Our March 2020 cover star, British actress Jameela Jamil, could be satisfied starring in hit television shows, walking multiple red carpets and basking in the glow of celebrity, but she is not.
A rising star, thanks to her role in NBC’s The Good Place, alongside Ted Danson and Kristen Bell (the show airs on Netflix in Singapore), Jameela has also taken on a side job, that of an outspoken activist who wants the world to know that girls and women have more to offer than just their beauty.
Fed up with societal expectations, the Indian-Pakistani starlet started a movement called “I Weigh” in 2018 through an Instagram account, where she encourages women to post images of themselves and reveal how much they weigh – not in kilos – but in qualities they are proud of, such as being a good friend, a loving sister, a hard worker, and so on.
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“I hadn’t actually intended to start a movement. I just posted something in retaliation against pictures of famous women with their weight written across their bodies,” admits the 33-year-old.
“I feel like we’ve come too far as a gender to be measured in this way. So, I wrote down what I weigh, but I wrote it in achievements, and my metrics weren’t pounds and kilos. They were my financial independence, my activism, my relationships – everything that I survived.”
Her body positivity message that each of us is perfect the way we are, and that we need to stop body shaming one another, resonated with women across the world. The account now has more than a million followers who measure themselves by a totally different set of criterion.
“I weigh the sum of all of my parts, not a measly number on a scale that fits a patriarchal expectation of me,” asserts Jameela. “And by doing that I just received a huge global response, and we had literally hundreds of thousands of people write in, wanting to join in and do the same thing and wanting to say what they weigh.
“I met one young 17-year-old who told me that before ‘I Weigh’, she didn’t know she was supposed to love herself, and that is one of the saddest things I’ve ever heard because that’s what we’ve trained young girls to do, which is to hate themselves. That’s all we teach them how to do. We never teach them to be proud of anything. We only teach them to obsess over their aesthetics.”
Obsessing over one’s looks comes with the territory when you’re in the spotlight. However, Jameela is one of the few public figures who peels back the shiny veneer of being a celebrity by revealing the sometimes ugly but genuine parts of being human.
I weigh the sum of all my parts, not a measly number on a scale that fits a patriarchal expectation of meJameela Jamil
She’s shared all her struggles on her Instagram where no topic, no matter how difficult, are off-limits. Jameela has opened up about her breast cancer scare, her mental health struggle and her experience with eating disorders and body dysmorphia. The latter being a big part of the reason why she fiercely advocates for body neutrality.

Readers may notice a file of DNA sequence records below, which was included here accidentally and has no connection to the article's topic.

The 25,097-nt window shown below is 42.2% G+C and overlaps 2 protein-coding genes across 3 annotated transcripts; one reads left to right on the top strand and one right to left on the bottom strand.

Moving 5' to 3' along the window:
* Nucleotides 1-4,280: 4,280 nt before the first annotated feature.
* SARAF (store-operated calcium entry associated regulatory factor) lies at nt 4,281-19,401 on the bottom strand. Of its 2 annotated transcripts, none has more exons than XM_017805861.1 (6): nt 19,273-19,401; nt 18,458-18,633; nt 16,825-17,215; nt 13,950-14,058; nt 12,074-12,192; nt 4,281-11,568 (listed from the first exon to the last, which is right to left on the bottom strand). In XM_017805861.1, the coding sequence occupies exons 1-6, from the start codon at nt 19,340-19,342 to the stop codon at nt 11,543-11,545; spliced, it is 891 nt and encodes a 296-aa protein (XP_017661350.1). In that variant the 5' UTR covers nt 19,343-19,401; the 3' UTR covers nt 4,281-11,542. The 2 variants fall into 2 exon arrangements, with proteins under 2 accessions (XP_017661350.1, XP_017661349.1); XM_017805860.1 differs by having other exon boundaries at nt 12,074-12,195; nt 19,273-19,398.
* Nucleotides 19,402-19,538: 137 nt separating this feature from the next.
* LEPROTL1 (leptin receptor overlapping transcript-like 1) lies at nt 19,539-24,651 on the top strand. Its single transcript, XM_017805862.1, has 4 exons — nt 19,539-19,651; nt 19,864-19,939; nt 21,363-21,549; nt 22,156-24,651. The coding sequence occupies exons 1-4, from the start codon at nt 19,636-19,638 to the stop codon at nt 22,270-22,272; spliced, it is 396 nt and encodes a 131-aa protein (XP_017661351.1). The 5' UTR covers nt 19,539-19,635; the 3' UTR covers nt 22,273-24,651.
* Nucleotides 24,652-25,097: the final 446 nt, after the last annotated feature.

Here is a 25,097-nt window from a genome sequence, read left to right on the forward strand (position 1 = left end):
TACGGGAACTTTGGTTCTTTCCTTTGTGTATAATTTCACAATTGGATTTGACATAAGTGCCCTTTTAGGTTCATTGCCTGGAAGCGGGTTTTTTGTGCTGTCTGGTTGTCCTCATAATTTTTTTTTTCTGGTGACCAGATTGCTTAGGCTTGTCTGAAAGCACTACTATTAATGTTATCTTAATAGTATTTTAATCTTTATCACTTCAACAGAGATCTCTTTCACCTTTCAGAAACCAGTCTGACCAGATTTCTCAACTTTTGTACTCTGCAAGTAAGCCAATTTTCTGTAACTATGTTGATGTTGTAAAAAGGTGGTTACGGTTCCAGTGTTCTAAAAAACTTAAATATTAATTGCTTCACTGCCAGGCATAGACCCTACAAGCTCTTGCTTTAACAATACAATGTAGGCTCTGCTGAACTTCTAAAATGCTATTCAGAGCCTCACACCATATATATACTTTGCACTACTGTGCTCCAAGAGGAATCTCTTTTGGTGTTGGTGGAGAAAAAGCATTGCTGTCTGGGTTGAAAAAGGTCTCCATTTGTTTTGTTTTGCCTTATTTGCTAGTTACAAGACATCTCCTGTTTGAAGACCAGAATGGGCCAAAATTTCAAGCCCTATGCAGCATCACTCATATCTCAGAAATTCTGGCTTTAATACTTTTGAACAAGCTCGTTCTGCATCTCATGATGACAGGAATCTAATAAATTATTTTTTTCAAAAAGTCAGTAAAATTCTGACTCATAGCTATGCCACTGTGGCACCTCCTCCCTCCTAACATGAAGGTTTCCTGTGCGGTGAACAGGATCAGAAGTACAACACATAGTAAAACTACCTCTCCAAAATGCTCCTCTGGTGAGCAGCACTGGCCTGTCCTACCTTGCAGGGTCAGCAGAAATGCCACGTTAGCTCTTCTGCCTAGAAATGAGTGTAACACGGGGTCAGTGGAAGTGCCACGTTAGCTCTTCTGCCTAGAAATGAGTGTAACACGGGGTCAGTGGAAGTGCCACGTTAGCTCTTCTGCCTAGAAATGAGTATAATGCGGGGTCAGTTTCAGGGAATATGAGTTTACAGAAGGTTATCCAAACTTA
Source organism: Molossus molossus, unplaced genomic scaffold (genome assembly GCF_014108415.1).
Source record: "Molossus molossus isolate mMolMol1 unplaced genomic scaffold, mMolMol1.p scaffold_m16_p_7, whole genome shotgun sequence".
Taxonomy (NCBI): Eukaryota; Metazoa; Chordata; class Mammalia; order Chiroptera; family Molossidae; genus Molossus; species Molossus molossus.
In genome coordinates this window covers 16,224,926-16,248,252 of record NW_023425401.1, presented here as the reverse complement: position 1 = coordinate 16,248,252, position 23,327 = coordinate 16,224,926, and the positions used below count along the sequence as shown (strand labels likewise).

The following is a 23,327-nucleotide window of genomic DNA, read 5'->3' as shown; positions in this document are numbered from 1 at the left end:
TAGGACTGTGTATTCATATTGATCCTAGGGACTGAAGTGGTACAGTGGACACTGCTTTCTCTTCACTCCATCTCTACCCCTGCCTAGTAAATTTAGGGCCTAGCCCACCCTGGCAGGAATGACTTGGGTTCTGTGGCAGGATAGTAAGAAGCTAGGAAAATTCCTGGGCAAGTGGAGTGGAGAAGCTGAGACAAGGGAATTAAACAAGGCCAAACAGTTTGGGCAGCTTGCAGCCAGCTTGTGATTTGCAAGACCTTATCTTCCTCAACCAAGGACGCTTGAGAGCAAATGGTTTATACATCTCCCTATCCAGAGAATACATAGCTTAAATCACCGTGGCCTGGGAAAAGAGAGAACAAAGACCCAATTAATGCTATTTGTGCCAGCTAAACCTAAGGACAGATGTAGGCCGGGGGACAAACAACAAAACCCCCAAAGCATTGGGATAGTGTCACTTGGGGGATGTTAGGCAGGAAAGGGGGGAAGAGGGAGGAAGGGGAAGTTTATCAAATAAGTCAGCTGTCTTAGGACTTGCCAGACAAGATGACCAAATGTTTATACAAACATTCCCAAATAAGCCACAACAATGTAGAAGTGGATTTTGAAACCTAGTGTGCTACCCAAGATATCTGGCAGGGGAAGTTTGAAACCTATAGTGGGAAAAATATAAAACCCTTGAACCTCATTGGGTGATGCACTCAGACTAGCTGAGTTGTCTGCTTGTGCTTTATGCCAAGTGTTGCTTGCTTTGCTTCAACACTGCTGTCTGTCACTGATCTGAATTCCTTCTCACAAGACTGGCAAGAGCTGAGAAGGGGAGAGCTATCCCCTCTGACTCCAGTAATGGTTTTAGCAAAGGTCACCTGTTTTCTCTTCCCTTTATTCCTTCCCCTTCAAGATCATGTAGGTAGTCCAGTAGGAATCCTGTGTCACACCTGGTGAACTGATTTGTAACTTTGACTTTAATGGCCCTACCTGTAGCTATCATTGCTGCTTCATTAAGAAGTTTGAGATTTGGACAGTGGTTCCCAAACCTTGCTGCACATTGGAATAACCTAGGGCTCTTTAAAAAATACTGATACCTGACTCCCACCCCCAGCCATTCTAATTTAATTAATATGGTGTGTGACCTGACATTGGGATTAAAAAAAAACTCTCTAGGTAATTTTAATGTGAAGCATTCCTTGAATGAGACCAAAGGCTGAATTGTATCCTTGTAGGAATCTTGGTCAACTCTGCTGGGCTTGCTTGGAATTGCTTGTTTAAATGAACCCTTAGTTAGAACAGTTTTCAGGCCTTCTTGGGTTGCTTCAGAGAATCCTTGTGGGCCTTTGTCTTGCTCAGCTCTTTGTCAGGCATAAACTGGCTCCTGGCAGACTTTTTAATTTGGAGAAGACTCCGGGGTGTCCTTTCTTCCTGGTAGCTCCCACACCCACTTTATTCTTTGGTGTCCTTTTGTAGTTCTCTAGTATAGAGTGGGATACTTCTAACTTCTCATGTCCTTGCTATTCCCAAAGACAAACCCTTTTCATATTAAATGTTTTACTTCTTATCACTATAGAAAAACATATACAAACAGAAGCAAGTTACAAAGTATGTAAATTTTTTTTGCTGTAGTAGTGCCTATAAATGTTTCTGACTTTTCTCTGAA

“I kept seeing very toxic messaging all over social media, and I wanted to create a safe space not only for myself but for young people who are currently as vulnerable as I once was when I was younger and exposed to toxicity. I wanted to fight back against a society that shames us to make us consume things that we don’t need,” she explains.
Jameela openly criticises celebrities who promote unhealthy body image or diet products on social media. She made headlines two years ago for lashing out at Kim Kardashian for promoting an “appetite suppressant lollipop” on Instagram, calling her “irresponsible” and a “toxic influence”. Kim later removed the post.
“I genuinely think we’ve changed the way that people see diet culture, and it’s no longer seen as just the norm. We’ve started to realise how devious and disconcerting it is and how much it preys on us and manipulates us, and I feel very proud to be a part of that,” says the actress.
Cutting Through The Fat
It’s easy to make sweeping statements about what needs to change when you look as naturally gorgeous as Jameela does. In fact, she’s faced major backlash for it on social media platofrms like Twitter with commentators saying she uses body positivity as a self-branding tactic. However, the actress really was a product of relentless bullying that crippled her sense of self-worth growing up.
“I was a chubby kid. I’m also a woman of colour. I was also disabled as a teenager [after a car accident],” she reveals. “So, yeah, my life has been a world of no’s that turned into yes’s in my 20s because I walked into privilege, and therefore, was afforded all these opportunities that the same human being wasn’t, just because I looked different.”
What she doesn’t want is for girls and young women to ever feel the way she felt based solely on her looks. While she acknowledges that it’s a huge task, Jameela is hopeful that the conversation she’s started around shame and body image will continue to make a difference.
“We need to start educating young people about nutrition, the dangers of diet products and the dangers of dieting,” says Jameela. “We need to get that education in schools. We need to get parents to understand how to teach their children properly about diet, weight, and fatphobia. We need to stop parents from being fat-phobic about themselves and about their children.”
Text: Jennifer Adams/Famous
Additional reporting: Natalya Molok
Photos: Martin Schoeller/AUGUST & TPG News